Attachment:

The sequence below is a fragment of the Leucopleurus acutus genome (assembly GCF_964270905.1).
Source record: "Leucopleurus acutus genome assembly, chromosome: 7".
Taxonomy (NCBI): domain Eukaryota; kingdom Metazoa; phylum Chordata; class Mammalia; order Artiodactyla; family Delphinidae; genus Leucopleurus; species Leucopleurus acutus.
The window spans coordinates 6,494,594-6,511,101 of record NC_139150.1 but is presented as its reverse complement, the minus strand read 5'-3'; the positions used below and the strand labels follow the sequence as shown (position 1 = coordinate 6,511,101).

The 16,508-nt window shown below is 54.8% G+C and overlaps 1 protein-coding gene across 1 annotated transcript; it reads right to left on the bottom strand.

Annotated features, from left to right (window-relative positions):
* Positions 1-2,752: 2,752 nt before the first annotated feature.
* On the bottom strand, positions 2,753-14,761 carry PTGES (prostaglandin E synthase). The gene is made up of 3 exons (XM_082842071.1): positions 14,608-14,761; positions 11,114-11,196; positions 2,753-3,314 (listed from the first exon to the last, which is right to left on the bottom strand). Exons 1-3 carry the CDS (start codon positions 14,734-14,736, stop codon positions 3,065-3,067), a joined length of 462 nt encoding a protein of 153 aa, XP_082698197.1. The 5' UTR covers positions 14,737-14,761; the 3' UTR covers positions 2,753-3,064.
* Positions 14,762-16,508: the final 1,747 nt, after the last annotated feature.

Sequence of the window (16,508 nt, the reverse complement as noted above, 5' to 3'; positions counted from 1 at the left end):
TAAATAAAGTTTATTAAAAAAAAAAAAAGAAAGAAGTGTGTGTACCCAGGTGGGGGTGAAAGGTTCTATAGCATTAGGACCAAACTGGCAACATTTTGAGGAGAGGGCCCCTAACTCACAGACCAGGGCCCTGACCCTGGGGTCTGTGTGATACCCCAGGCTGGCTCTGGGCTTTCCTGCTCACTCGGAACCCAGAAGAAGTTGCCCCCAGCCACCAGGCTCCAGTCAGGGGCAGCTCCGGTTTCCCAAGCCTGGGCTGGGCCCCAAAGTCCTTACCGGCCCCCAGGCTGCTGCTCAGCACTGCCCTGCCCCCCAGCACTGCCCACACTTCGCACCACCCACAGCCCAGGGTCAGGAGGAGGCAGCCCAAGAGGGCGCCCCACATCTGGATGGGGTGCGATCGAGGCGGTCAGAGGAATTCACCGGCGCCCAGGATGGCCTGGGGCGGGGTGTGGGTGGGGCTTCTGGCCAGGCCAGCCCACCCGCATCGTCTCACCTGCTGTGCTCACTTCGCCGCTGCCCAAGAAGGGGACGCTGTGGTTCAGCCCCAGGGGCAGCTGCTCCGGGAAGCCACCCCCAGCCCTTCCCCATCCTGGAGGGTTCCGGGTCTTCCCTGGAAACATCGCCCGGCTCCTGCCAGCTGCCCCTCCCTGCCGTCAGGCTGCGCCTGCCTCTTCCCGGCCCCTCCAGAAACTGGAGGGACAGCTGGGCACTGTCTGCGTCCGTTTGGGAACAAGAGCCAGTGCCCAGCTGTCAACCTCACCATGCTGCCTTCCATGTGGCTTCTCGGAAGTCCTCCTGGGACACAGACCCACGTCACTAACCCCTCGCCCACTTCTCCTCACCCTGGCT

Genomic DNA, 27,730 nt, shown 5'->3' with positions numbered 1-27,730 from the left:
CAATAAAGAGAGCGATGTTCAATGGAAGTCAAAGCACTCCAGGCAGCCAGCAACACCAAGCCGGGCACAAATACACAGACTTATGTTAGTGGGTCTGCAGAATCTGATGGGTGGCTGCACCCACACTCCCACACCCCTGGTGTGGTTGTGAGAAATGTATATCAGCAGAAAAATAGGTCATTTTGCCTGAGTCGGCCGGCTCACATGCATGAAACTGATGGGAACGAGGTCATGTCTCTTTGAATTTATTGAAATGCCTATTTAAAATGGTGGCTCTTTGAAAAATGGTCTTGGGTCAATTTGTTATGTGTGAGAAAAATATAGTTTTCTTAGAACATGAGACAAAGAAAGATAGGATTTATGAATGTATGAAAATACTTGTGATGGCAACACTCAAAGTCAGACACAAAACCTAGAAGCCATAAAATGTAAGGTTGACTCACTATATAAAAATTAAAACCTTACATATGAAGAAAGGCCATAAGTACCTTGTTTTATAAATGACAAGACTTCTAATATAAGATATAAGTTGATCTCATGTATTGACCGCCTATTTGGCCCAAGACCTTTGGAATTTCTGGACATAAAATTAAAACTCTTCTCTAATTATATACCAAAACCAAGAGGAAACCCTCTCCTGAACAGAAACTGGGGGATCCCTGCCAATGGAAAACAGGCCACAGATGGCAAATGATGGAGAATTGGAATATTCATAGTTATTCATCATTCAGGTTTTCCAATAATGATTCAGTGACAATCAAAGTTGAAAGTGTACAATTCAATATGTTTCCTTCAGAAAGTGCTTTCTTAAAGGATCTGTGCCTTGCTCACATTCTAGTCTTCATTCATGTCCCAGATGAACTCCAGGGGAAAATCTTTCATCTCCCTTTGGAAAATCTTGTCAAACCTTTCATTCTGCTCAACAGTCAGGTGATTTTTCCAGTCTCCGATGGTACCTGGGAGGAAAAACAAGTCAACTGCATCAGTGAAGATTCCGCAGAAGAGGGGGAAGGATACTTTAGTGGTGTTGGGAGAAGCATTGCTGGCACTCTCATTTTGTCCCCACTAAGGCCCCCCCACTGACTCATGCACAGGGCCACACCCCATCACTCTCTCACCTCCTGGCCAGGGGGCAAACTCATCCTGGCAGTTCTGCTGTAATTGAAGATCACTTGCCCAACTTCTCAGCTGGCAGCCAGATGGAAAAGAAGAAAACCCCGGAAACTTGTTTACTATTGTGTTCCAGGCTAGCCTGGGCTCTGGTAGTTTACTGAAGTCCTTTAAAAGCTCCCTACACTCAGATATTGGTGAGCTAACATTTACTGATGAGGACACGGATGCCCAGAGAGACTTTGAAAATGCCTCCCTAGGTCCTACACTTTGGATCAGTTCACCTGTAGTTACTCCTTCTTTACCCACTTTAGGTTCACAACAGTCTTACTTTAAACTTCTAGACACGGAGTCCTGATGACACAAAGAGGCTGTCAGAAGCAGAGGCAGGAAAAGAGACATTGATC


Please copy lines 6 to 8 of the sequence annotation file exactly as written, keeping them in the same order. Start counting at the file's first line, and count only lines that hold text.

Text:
Annotated features, from left to right (window-relative positions):
* Positions 1-2,752: 2,752 nt before the first annotated feature.
* On the bottom strand, positions 2,753-14,761 carry PTGES (prostaglandin E synthase). The gene is made up of 3 exons (XM_082842071.1): positions 14,608-14,761; positions 11,114-11,196; positions 2,753-3,314 (listed from the first exon to the last, which is right to left on the bottom strand). Exons 1-3 carry the CDS (start codon positions 14,734-14,736, stop codon positions 3,065-3,067), a joined length of 462 nt encoding a protein of 153 aa, XP_082698197.1. The 5' UTR covers positions 14,737-14,761; the 3' UTR covers positions 2,753-3,064.